Learn first aid for a snake bite using the pressure immobilization technique. The pressure immobilization technique is not only for treating snake bites. Use can use it for most venomous bites and stings. The idea is to slow the venom’s movement into the circulatory system. This buys time until the arrival of advanced medical care.
The information in this post is from the book “Wilderness and Travel Medicine” by Sam Fury.
Wilderness and Travel Medicine is a comprehensive handbook with a minimalist approach. It contains prevention, diagnoses, and treatments for a wide range of ailments using modern and “survival” medicines.
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Treating a Snake Bite with the Pressure Immobilization Technique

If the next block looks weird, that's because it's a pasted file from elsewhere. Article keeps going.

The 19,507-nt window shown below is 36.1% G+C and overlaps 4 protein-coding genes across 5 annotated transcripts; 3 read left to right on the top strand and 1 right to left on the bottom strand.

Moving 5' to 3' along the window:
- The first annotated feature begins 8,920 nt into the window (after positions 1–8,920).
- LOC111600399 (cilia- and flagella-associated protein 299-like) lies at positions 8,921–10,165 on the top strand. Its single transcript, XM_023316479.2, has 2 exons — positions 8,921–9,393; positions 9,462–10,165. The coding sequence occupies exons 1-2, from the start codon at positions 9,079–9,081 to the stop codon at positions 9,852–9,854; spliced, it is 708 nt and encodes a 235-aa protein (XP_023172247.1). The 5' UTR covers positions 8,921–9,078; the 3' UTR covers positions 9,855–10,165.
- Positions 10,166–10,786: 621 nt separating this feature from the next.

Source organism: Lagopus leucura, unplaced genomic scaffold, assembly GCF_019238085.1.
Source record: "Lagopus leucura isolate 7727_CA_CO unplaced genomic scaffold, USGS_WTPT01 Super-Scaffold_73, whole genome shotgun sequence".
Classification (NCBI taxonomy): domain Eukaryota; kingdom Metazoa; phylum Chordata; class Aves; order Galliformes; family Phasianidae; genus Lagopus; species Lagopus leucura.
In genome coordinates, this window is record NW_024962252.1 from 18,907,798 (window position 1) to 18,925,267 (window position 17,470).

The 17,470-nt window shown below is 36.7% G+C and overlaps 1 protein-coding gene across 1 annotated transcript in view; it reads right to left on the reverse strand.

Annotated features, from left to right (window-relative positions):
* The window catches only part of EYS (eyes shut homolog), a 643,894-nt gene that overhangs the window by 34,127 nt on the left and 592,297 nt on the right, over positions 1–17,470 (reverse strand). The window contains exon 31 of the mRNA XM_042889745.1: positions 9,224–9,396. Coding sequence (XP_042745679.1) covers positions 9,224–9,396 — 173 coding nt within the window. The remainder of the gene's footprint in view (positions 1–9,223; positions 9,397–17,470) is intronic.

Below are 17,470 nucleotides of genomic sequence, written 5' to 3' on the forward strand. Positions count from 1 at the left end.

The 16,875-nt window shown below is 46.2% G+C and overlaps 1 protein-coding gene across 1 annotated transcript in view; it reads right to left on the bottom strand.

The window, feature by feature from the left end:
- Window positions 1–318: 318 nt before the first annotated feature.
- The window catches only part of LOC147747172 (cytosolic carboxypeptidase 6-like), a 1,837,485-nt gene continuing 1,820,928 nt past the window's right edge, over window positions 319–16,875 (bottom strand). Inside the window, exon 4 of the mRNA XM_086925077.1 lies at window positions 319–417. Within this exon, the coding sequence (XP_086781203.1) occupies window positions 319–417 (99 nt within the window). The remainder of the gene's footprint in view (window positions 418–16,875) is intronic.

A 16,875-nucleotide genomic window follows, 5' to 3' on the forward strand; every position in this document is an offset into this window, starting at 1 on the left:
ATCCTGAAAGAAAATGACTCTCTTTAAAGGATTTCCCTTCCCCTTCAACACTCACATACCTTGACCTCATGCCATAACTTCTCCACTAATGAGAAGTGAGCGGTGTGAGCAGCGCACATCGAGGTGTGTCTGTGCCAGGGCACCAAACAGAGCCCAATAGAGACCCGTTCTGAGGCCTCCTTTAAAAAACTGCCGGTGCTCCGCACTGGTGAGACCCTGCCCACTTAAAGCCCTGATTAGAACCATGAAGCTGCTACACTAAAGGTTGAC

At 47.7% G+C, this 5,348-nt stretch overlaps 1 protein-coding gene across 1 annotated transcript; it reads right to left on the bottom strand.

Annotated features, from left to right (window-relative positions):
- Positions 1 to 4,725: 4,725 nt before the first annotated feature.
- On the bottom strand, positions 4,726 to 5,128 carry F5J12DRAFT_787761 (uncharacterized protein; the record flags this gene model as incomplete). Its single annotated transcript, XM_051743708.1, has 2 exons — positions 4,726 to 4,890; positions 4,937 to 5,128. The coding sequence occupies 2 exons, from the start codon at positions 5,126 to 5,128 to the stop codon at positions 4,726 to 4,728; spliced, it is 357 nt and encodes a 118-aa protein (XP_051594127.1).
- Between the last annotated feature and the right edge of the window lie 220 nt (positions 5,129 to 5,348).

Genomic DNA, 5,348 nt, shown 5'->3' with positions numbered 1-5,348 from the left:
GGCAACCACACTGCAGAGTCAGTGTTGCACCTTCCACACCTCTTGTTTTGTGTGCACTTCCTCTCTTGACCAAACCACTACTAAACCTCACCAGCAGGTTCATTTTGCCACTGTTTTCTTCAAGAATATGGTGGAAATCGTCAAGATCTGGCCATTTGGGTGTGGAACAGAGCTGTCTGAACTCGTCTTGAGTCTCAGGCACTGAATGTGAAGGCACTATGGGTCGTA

IMPORTANT: No amount of reading can compare to a medical course with a professional trainer. A standard first aid course is good. A Remote Area First Aid Course or higher is best.
When applying the pressure immobilization technique, keep the patient as still as possible. Especially the site of the venomous snake bite. Do not elevate the wound.
In general, only apply the pressure immobilization technique for:
- Australian snakes, all species.
- Blue-ringed octopus.
- Funnel-web spiders.
- If possible, use an elastic roller bandage.
- Bandage upwards from the lower part of the bitten or stung limb, and continue up as high as possible. Each wrap should overlap the last.
- Ensure the bandage does not impair perfusion.
- Mark the location of the bite on the bandage.
- Immobilize the limb.
- Check perfusion often as continued swelling may impair it.
Note: Do not bandage bites/stings to the head or torso. Keep patient still and seek medical care ASAP.
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